June 9, 2016
By Sari Amedino
Washington, DC – As corporate executives of the world's airlines gathered in Dublin on June 1-2, 2016 for the International Air Transport Association's annual meeting and World Air Transport Summit, airline passengers around the world on June 1st were met by airport workers protesting poverty wages. While industry profits climb to more than $36 billion in 2016, those employed at airports continue to be underpaid.
Workers participated in the first-ever airport workers global day of action to draw attention to the fact that while the airline industry is making record profits, the airport service workers who make such profits possible are being poorly paid, overworked, and overlooked.
In the United States, workers were leafleting and talking to passengers. Rallies, demonstrations and press conferences were held in several cities including Los Angeles, New York, Chicago, Baltimore, Philadelphia, Miami, and Washington, DC. Banners noted that "Airlines: $36 billion in profits, Workers: underpaid and under pressure".
"We are the backbone of the aviation industry and though our hard work is the basis of the airlines' success, too many of us live in poverty and can barely afford to put food on the table," said Mikeyda Samuda, a cabin cleaner for AerLingus and Jet Blue's subcontractor, Ultimate, at JFK airport. Ms. Samuda traveled to Dublin and joined airport workers from around the world.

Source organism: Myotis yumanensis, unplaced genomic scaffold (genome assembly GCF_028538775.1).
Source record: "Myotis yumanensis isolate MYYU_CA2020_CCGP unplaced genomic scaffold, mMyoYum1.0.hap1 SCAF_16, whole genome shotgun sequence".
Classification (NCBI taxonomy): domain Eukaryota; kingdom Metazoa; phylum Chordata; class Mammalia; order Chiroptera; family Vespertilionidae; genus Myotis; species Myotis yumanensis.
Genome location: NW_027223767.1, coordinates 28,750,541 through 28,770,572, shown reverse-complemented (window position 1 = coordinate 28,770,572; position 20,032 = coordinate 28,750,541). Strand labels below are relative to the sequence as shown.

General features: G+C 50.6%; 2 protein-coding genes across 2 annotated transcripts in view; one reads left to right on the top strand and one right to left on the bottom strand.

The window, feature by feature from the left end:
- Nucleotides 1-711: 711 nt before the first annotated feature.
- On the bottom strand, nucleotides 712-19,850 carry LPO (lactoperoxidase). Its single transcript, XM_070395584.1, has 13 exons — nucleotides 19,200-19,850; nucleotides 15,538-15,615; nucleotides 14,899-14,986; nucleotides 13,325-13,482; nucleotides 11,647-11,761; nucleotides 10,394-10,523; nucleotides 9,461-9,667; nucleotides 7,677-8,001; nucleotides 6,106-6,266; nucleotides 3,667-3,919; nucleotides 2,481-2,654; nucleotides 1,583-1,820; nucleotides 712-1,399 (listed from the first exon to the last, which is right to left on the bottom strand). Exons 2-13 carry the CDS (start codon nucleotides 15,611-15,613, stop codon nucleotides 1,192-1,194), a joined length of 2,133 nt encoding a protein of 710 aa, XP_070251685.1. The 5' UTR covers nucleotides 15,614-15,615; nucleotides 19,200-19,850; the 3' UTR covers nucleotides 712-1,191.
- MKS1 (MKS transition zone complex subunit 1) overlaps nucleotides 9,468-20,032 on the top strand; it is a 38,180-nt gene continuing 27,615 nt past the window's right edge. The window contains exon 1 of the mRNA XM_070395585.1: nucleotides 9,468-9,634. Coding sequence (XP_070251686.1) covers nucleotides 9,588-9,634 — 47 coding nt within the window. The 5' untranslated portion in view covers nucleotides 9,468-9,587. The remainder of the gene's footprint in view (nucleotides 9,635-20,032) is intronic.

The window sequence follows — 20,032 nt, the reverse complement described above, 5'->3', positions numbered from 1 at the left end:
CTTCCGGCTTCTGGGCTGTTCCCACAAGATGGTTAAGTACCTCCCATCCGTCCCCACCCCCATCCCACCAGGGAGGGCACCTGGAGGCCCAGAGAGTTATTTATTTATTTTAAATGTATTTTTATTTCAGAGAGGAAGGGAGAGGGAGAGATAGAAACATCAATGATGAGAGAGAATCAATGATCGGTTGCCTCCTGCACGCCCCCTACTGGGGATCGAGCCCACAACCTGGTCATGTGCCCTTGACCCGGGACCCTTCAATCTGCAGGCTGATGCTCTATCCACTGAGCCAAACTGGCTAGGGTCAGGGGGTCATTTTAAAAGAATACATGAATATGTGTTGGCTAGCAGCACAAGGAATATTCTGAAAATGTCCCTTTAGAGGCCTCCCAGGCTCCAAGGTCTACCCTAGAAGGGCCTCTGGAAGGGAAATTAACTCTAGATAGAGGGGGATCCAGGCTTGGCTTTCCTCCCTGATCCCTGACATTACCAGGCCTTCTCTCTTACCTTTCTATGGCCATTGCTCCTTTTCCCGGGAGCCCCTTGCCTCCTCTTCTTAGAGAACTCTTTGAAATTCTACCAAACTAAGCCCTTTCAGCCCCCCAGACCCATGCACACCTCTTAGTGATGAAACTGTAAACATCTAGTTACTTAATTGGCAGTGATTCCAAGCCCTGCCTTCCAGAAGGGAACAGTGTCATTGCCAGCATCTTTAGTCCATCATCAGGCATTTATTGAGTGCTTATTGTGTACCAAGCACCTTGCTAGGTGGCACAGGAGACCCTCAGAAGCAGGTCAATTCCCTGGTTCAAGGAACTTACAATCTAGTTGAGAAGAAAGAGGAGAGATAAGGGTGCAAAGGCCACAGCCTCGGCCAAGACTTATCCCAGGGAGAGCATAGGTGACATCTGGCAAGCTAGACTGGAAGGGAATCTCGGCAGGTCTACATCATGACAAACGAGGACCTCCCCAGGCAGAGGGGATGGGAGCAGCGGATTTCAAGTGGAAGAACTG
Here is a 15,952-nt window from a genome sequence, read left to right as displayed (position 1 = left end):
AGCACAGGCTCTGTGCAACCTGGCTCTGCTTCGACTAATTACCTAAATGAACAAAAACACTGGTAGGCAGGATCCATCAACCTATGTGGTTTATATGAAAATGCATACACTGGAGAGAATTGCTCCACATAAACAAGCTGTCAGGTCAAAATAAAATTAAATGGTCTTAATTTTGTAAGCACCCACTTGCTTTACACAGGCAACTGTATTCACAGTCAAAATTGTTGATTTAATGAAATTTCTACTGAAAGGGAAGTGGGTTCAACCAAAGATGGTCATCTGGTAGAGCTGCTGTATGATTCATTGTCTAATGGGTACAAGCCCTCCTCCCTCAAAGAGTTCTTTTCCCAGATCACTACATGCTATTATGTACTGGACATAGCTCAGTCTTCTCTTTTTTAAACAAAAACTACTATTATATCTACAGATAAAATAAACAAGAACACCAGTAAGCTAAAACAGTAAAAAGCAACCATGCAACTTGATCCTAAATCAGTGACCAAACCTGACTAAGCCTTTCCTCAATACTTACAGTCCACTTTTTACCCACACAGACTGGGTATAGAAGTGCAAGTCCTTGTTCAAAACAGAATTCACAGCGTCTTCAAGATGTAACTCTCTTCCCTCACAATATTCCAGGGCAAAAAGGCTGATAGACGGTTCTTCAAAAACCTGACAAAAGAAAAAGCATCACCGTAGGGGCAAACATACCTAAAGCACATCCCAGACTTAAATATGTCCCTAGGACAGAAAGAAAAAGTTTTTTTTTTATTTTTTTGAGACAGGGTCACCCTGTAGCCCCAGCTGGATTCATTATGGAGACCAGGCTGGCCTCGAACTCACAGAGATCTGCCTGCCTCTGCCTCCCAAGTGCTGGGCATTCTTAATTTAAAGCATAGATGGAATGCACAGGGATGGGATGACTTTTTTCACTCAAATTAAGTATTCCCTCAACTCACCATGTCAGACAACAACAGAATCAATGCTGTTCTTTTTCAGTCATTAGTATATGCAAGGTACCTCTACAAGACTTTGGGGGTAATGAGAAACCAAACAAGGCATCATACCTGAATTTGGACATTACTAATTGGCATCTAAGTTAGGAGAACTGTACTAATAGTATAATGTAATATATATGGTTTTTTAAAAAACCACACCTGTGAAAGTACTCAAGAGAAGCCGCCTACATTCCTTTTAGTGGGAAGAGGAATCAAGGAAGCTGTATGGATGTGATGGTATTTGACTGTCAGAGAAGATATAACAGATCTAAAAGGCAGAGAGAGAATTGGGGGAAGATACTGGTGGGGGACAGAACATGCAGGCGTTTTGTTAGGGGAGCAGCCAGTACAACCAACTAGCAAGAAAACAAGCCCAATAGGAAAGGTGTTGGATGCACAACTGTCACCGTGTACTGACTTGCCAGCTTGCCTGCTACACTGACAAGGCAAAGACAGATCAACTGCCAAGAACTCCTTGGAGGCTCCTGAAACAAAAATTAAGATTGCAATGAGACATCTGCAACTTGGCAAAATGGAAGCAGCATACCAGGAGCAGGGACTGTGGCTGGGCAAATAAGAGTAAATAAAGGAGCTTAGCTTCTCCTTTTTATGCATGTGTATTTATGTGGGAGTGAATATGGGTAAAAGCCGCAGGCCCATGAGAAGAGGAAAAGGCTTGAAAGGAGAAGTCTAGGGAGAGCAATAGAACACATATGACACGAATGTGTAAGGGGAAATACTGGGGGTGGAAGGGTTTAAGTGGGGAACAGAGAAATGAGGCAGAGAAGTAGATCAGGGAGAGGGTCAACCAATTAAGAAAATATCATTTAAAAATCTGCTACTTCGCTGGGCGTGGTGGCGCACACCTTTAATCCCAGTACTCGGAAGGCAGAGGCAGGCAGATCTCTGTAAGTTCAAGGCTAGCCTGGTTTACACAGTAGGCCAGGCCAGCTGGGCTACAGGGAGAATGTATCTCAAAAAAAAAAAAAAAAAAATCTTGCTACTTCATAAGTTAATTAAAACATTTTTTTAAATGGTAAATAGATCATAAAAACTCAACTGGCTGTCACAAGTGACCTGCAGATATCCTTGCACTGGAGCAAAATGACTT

"By standing together, we're making it clear to the powerful CEOs that airport workers worldwide are vigilant and we will hold them accountable no matter where they operate," said Samuda.
A new report by the London-based International Transport Workers' Federation (ITF) finds that workers in areas such as security, wheelchair assistance, fuelling, cargo and baggage handling, cabin cleaning and passenger check in, face a working environment marked by stress, irregular working patterns and wage levels that are often insufficient to meet their basic living costs.
Around the globe, actions were held at 30 major airports in countries including Ireland, Brazil, Argentina, England, Germany, and the USA. The efforts were spearheaded by a new global coalition called Airports United. The group is determined to secure economic justice and higher standards for airport service workers no matter where they work. The June 1st actions were designed to send a clear message to the powerful corporate executives that with record profits, there's no excuse for airport workers anywhere in the world to live in poverty.